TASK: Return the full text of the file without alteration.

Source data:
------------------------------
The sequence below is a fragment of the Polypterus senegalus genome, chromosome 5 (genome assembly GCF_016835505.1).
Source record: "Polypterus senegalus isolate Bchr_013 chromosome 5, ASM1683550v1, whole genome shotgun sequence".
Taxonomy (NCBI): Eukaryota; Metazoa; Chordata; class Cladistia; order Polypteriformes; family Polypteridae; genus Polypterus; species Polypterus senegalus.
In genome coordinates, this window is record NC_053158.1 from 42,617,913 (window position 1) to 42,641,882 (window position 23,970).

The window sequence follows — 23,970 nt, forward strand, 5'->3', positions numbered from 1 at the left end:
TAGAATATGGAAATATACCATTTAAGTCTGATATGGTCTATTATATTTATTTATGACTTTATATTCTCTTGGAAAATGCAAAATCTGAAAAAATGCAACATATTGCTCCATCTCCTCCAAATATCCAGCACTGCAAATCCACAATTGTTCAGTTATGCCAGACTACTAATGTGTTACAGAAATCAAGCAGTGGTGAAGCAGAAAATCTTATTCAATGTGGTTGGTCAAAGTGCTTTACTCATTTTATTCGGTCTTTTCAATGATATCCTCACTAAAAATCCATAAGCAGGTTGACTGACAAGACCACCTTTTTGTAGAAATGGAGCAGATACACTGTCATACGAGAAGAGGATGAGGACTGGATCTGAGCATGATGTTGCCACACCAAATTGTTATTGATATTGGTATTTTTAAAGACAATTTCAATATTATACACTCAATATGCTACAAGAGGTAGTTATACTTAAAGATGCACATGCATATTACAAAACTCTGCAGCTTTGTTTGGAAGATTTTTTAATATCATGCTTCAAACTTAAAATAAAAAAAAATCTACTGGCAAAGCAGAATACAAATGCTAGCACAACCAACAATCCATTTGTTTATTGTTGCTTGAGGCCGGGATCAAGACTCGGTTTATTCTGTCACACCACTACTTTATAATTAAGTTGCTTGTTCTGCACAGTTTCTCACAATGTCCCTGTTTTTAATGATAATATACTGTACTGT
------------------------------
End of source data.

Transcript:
The sequence below is a fragment of the Polypterus senegalus genome, chromosome 5 (genome assembly GCF_016835505.1).
Source record: "Polypterus senegalus isolate Bchr_013 chromosome 5, ASM1683550v1, whole genome shotgun sequence".
Taxonomy (NCBI): Eukaryota; Metazoa; Chordata; class Cladistia; order Polypteriformes; family Polypteridae; genus Polypterus; species Polypterus senegalus.
In genome coordinates, this window is record NC_053158.1 from 42,617,913 (window position 1) to 42,641,882 (window position 23,970).

The window sequence follows — 23,970 nt, forward strand, 5'->3', positions numbered from 1 at the left end:
TAGAATATGGAAATATACCATTTAAGTCTGATATGGTCTATTATATTTATTTATGACTTTATATTCTCTTGGAAAATGCAAAATCTGAAAAAATGCAACATATTGCTCCATCTCCTCCAAATATCCAGCACTGCAAATCCACAATTGTTCAGTTATGCCAGACTACTAATGTGTTACAGAAATCAAGCAGTGGTGAAGCAGAAAATCTTATTCAATGTGGTTGGTCAAAGTGCTTTACTCATTTTATTCGGTCTTTTCAATGATATCCTCACTAAAAATCCATAAGCAGGTTGACTGACAAGACCACCTTTTTGTAGAAATGGAGCAGATACACTGTCATACGAGAAGAGGATGAGGACTGGATCTGAGCATGATGTTGCCACACCAAATTGTTATTGATATTGGTATTTTTAAAGACAATTTCAATATTATACACTCAATATGCTACAAGAGGTAGTTATACTTAAAGATGCACATGCATATTACAAAACTCTGCAGCTTTGTTTGGAAGATTTTTTAATATCATGCTTCAAACTTAAAATAAAAAAAAATCTACTGGCAAAGCAGAATACAAATGCTAGCACAACCAACAATCCATTTGTTTATTGTTGCTTGAGGCCGGGATCAAGACTCGGTTTATTCTGTCACACCACTACTTTATAATTAAGTTGCTTGTTCTGCACAGTTTCTCACAATGTCCCTGTTTTTAATGATAATATACTGTACTGT